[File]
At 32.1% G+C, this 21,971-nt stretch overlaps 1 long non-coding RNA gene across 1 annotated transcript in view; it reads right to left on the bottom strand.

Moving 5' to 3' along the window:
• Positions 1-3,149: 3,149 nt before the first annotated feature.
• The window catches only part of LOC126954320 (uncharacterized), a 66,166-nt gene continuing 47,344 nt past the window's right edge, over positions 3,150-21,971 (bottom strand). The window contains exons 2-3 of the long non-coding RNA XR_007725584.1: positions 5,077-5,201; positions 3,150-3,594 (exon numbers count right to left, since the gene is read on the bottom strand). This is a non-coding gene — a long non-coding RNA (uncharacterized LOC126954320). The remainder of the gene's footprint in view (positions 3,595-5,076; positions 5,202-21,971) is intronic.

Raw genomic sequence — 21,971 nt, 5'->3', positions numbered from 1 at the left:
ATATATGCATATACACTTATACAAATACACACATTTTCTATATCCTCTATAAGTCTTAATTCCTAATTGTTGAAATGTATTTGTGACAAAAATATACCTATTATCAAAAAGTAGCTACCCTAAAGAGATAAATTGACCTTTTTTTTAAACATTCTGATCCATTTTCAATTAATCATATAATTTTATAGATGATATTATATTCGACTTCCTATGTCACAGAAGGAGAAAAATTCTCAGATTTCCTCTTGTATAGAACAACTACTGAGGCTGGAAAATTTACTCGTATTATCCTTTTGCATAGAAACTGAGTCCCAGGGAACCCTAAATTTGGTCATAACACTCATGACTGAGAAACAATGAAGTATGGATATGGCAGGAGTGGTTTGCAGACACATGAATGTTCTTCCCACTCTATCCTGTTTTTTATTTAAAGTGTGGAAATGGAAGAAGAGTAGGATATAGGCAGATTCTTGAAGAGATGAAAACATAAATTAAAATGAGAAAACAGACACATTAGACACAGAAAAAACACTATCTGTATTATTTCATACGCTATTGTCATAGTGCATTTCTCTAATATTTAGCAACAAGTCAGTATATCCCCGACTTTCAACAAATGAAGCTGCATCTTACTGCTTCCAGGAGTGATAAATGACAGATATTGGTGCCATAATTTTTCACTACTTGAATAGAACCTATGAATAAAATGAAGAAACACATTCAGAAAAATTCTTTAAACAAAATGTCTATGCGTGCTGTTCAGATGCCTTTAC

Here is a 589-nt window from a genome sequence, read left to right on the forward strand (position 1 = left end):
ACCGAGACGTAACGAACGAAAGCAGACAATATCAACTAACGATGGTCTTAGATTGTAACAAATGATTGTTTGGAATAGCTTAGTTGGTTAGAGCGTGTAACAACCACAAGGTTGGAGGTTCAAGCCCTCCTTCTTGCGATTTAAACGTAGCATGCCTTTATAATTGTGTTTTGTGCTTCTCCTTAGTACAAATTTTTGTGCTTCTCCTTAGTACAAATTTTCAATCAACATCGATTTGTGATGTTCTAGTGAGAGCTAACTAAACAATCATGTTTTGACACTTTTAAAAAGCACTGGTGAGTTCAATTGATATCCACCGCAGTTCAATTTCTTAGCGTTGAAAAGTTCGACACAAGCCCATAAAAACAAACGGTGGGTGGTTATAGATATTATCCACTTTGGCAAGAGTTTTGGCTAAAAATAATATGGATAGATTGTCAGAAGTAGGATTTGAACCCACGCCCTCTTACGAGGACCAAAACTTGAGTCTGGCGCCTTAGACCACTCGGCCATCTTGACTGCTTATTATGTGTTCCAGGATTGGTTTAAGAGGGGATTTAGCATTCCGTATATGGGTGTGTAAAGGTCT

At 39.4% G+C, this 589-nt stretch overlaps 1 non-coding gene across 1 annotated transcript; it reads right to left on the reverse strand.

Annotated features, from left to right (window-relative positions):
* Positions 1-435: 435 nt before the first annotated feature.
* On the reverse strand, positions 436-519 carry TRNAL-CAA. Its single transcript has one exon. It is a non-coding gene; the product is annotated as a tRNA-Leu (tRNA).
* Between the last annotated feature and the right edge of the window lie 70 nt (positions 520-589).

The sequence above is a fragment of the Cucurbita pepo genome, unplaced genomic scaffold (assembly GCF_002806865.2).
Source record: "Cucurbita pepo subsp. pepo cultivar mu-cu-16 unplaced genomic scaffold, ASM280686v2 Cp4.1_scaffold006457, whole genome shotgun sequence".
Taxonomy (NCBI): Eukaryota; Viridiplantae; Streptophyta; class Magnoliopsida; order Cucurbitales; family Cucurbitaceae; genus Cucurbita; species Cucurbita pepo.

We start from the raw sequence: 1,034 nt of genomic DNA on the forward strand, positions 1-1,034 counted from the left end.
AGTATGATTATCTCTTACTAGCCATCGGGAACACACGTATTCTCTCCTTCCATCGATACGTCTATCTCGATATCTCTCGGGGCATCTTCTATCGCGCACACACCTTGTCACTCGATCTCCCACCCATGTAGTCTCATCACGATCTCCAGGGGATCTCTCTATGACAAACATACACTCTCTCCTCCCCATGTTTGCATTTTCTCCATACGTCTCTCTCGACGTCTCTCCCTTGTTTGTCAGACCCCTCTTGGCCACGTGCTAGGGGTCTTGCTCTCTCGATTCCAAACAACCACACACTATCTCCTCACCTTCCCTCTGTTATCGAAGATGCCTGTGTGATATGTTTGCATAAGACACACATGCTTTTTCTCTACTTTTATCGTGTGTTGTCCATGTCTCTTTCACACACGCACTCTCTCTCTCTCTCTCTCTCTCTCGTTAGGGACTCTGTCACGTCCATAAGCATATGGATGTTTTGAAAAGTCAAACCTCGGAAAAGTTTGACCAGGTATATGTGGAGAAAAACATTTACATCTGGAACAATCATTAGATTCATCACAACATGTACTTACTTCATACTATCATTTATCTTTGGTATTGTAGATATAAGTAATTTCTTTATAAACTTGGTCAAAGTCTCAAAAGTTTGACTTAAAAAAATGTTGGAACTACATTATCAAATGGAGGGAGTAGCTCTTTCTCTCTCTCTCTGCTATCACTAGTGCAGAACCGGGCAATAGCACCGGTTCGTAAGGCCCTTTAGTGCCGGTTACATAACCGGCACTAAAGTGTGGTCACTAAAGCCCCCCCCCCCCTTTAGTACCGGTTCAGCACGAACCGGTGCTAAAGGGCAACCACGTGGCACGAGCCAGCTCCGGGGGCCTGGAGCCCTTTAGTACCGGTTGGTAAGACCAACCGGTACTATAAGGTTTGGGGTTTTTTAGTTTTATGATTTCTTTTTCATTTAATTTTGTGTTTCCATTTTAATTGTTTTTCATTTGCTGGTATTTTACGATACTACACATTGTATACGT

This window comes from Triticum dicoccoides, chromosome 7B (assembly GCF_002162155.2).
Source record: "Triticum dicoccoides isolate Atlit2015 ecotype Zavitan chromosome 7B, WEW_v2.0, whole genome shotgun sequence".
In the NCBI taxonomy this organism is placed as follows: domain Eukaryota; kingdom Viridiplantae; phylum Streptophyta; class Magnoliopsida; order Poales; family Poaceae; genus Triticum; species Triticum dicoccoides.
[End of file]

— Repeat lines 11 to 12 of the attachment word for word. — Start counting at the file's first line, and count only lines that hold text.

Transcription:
* Positions 1-435: 435 nt before the first annotated feature.
* On the reverse strand, positions 436-519 carry TRNAL-CAA. Its single transcript has one exon. It is a non-coding gene; the product is annotated as a tRNA-Leu (tRNA).